exposing the dark side of adoption
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Adoption of Ukrainian children by foreigners: boon or bane?


Ukrainian diplomats intend to control the living conditions of other adoptees in the family, where an adopted Ukrainian boy was killed. "The Foreign Ministry welcomes the reaction of the American side, announced by US embassy in the statement of February 25, 2013 about the death of Andrew Butler," Ukrainian FM states.

In turn, the US Department of State has been in communication with Ukrainian officials to facilitate communication with appropriate state and local authorities. According to US officials, the department will continue to work to ensure that Ukrainian officials have access to the information they require.

The Ukrainian Foreign Ministry also states it is taking steps to improve the existing monitoring mechanism over adopted Ukrainian children living abroad. "To provide better observance of children's rights, we expect all the states, where adopted Ukrainian children currently live, to set proper control over their living conditions and education, as well as to improve cooperation on this issue with the Ukrainian side," FM's statement reads.

According to the information, Andrew Butler, 13, was shot by his adoptive father, 73, during "shooting lessons" in the yard in June 2011 in West Virginia. The farther was sentenced for manslaughter and is serving his term. The Butlers adopted Andrew in 2003 under a judgment of Kramatorsk court of Donetsk region together with two other children.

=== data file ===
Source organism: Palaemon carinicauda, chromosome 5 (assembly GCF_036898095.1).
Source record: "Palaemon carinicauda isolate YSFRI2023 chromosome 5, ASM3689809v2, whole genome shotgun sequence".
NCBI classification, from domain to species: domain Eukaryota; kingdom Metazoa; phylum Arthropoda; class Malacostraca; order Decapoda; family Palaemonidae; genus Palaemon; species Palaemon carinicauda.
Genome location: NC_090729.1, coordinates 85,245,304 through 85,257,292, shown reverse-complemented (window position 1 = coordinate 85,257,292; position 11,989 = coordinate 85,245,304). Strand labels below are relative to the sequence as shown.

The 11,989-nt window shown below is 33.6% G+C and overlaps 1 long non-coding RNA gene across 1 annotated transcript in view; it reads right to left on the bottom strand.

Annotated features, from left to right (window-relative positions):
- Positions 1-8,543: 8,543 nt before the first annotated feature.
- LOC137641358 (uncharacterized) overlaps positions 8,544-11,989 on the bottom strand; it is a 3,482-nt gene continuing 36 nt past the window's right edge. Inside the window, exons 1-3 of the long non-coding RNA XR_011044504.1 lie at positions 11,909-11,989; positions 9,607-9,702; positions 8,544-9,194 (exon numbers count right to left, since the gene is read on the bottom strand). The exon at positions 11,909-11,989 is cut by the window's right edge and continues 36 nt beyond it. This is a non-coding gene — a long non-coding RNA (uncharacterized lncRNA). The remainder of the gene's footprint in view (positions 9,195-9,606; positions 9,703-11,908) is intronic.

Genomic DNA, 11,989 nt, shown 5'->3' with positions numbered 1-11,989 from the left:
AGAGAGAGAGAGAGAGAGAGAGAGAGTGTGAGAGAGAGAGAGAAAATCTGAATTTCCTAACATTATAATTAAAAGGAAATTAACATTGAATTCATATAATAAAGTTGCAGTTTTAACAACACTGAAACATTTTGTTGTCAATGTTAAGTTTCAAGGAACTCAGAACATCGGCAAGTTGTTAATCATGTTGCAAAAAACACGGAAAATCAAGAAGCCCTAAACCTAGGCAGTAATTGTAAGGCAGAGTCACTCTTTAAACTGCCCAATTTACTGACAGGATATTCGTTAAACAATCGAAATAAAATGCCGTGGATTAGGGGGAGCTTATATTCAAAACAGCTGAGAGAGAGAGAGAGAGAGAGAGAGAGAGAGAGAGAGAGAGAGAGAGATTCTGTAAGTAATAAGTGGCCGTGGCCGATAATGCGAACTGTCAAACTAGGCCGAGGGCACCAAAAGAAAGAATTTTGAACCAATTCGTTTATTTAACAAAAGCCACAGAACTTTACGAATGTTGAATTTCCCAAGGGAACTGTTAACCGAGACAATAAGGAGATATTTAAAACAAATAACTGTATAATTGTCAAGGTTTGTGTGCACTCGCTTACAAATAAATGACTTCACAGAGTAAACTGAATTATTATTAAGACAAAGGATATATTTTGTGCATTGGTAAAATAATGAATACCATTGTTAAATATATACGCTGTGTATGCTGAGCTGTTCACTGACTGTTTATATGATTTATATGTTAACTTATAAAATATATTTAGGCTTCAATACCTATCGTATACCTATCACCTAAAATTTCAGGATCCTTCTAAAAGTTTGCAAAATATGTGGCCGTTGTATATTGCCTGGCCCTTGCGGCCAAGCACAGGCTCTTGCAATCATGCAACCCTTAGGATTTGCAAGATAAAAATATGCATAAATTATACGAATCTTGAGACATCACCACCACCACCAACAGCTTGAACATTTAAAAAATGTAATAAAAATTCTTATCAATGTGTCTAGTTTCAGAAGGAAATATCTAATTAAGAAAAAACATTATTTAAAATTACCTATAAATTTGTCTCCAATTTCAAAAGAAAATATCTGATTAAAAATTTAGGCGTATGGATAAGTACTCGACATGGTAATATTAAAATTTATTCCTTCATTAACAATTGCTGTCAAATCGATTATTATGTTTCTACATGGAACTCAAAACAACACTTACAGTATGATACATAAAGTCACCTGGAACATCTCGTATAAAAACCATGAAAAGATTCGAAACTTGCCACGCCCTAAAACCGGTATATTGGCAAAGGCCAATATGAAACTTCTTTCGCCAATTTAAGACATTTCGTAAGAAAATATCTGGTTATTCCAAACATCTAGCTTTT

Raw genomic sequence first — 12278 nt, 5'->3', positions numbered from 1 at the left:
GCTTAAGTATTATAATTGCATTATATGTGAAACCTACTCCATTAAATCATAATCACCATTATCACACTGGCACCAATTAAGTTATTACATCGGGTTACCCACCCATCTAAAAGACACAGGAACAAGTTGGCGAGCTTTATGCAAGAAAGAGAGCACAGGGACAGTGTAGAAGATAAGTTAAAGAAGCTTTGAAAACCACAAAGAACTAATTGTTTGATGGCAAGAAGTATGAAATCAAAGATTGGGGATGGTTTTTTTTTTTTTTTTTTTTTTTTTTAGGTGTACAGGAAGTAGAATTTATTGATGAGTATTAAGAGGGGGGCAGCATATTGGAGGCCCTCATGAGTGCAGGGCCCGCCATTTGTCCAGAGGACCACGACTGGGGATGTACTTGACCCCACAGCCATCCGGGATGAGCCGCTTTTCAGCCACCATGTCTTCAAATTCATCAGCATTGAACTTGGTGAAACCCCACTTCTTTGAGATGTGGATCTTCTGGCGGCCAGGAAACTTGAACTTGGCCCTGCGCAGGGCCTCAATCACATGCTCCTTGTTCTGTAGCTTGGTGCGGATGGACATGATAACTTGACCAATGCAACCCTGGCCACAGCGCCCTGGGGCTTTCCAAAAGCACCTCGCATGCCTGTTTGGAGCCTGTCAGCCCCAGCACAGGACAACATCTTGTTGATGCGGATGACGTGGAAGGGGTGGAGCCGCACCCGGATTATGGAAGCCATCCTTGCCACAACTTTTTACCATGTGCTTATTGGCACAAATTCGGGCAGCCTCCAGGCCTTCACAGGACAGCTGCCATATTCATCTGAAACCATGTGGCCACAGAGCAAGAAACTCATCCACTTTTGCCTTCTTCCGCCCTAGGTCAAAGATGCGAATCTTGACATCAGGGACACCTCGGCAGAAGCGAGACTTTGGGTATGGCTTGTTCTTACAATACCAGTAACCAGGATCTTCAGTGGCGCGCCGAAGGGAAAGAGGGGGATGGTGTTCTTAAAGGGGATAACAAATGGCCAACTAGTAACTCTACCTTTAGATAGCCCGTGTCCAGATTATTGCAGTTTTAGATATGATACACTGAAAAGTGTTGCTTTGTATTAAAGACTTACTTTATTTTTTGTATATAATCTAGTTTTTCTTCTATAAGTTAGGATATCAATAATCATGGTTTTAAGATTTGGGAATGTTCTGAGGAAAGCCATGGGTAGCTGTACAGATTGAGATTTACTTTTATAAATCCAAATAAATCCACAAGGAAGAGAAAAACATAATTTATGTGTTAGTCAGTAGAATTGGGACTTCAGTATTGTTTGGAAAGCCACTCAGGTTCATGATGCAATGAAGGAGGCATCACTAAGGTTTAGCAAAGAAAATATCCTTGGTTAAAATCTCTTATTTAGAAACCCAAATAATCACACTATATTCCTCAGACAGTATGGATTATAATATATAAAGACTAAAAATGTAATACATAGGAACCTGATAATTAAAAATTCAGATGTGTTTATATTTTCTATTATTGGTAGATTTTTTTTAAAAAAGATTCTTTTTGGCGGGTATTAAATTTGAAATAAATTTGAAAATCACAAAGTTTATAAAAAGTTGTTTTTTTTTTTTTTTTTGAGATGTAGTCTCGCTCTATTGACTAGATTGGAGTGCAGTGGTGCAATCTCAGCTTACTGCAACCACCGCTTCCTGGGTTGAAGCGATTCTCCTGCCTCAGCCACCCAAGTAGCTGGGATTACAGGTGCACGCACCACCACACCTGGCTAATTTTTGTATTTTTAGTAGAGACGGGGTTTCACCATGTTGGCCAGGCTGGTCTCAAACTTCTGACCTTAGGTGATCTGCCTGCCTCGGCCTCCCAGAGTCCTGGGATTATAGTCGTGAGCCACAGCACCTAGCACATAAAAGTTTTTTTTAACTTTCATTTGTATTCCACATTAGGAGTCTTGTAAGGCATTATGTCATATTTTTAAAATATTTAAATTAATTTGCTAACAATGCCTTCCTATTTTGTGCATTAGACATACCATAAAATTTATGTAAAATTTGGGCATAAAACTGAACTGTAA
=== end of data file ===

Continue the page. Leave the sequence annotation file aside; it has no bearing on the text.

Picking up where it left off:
To answer the question whether Ukraine is going to use Russia’s way to limit the adoption of Ukrainian children by foreigners, ForUm has asked experts:

Oksana Moskalenko, coordinator of programs on children's rights of the All-Ukrainian organization "Women's consortium of Ukraine:

- I believe the problem must be considered in an integrated manner. The adoptive father, for example, is 73 years old. According to our legislation, he did not even have a right for adoption. Probably, we should set tougher selection process for potential parents. As for the control over living conditions, we must be careful here. Adoption process is already a trauma for a child, and everyday questions like "How are you doing here" and "Do they treat you well" will not help him to adapt. The government should render support to the adoptive families and children, not to set control. There is another question: If a child has been living in America for 10 years, for example, should he be sent back to the country he already forgot? I believe that if the child has already adapted to live in this or that country he must stay in that country. For this, we must take into account the possibilities of a country, citizens of which adopt our children.

Olga Skorina, head of the legal department of the All-Ukrainian council on patients' rights:

- Ukraine does everything for the realization of the social adoption initiative, and it would be logical not to limit our orphans to Ukrainian families only. There are different children with different needs, and foreign families may be the best thing for some of them.